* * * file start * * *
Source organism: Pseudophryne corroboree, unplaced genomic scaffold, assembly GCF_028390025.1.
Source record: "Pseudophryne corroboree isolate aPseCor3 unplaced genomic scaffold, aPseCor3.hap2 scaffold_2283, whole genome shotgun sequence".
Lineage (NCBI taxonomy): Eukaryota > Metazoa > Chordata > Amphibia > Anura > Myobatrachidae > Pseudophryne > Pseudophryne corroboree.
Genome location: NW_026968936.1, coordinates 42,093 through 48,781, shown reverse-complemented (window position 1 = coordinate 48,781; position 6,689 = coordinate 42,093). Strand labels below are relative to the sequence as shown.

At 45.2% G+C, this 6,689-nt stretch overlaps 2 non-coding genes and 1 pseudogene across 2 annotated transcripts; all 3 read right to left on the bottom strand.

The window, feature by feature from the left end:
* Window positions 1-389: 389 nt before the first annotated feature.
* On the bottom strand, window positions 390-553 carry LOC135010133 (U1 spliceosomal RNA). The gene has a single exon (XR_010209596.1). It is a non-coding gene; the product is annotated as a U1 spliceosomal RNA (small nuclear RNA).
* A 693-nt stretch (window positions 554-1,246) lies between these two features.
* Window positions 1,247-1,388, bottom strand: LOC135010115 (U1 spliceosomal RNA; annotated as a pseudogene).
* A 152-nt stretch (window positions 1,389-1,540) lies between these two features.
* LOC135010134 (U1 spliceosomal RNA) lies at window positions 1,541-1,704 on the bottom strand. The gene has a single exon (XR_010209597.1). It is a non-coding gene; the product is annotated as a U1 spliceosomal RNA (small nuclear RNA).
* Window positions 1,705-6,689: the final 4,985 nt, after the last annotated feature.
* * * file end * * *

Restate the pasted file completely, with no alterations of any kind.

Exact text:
Source organism: Pseudophryne corroboree, unplaced genomic scaffold, assembly GCF_028390025.1.
Source record: "Pseudophryne corroboree isolate aPseCor3 unplaced genomic scaffold, aPseCor3.hap2 scaffold_2283, whole genome shotgun sequence".
Lineage (NCBI taxonomy): Eukaryota > Metazoa > Chordata > Amphibia > Anura > Myobatrachidae > Pseudophryne > Pseudophryne corroboree.
Genome location: NW_026968936.1, coordinates 42,093 through 48,781, shown reverse-complemented (window position 1 = coordinate 48,781; position 6,689 = coordinate 42,093). Strand labels below are relative to the sequence as shown.

At 45.2% G+C, this 6,689-nt stretch overlaps 2 non-coding genes and 1 pseudogene across 2 annotated transcripts; all 3 read right to left on the bottom strand.

The window, feature by feature from the left end:
* Window positions 1-389: 389 nt before the first annotated feature.
* On the bottom strand, window positions 390-553 carry LOC135010133 (U1 spliceosomal RNA). The gene has a single exon (XR_010209596.1). It is a non-coding gene; the product is annotated as a U1 spliceosomal RNA (small nuclear RNA).
* A 693-nt stretch (window positions 554-1,246) lies between these two features.
* Window positions 1,247-1,388, bottom strand: LOC135010115 (U1 spliceosomal RNA; annotated as a pseudogene).
* A 152-nt stretch (window positions 1,389-1,540) lies between these two features.
* LOC135010134 (U1 spliceosomal RNA) lies at window positions 1,541-1,704 on the bottom strand. The gene has a single exon (XR_010209597.1). It is a non-coding gene; the product is annotated as a U1 spliceosomal RNA (small nuclear RNA).
* Window positions 1,705-6,689: the final 4,985 nt, after the last annotated feature.